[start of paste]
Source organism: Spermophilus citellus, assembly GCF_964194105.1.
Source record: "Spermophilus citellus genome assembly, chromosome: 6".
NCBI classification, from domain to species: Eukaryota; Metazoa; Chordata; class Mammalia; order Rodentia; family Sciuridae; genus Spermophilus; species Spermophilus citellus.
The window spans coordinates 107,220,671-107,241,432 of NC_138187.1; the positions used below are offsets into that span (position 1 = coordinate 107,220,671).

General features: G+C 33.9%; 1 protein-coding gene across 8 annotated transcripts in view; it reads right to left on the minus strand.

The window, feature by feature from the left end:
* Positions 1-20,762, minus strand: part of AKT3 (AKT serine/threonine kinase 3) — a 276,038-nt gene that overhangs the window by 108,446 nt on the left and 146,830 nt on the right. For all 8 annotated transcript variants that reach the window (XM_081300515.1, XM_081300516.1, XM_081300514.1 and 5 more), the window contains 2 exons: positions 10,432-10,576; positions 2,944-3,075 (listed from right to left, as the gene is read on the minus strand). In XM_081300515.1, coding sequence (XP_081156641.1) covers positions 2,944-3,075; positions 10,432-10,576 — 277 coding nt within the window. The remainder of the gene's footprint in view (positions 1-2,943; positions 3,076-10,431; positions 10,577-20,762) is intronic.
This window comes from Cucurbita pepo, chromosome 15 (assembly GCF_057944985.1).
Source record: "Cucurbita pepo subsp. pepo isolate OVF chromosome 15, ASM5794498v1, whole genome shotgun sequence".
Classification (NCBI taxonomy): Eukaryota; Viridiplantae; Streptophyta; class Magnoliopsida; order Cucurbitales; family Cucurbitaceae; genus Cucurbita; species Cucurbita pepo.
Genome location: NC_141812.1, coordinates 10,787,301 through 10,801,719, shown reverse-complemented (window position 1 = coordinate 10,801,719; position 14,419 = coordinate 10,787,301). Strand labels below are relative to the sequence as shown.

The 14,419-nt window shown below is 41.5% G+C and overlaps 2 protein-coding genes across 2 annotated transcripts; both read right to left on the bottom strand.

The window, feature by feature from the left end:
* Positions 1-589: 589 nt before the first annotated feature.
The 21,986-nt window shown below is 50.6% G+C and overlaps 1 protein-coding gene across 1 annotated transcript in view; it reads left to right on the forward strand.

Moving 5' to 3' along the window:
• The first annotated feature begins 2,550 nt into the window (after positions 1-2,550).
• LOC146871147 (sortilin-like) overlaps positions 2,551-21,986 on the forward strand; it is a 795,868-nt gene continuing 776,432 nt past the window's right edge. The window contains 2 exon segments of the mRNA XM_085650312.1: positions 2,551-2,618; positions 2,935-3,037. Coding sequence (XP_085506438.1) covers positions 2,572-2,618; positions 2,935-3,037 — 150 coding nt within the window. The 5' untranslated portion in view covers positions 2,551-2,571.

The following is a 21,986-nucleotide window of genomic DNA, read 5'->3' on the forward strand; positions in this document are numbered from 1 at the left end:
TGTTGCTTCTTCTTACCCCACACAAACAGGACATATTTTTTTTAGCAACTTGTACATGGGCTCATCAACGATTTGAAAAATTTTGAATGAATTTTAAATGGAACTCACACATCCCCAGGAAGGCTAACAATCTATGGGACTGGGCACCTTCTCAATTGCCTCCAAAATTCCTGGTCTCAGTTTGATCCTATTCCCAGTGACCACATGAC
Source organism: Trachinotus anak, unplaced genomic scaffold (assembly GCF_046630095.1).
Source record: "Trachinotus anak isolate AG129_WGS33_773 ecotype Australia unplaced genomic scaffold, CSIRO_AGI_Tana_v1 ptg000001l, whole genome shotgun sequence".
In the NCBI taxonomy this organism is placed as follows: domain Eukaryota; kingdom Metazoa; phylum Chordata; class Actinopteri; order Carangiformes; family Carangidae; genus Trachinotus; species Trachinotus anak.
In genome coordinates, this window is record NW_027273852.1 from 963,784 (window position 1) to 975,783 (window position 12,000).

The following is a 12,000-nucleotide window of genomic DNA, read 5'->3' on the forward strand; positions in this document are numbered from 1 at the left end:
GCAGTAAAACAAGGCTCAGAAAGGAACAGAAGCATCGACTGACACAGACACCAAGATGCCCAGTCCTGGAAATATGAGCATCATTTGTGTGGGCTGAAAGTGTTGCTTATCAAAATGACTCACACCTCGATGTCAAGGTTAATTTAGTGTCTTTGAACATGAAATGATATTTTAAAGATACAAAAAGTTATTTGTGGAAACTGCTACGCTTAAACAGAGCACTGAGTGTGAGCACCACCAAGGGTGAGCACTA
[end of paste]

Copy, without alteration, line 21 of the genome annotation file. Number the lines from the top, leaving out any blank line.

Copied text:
Source organism: Trachinotus anak, unplaced genomic scaffold (assembly GCF_046630095.1).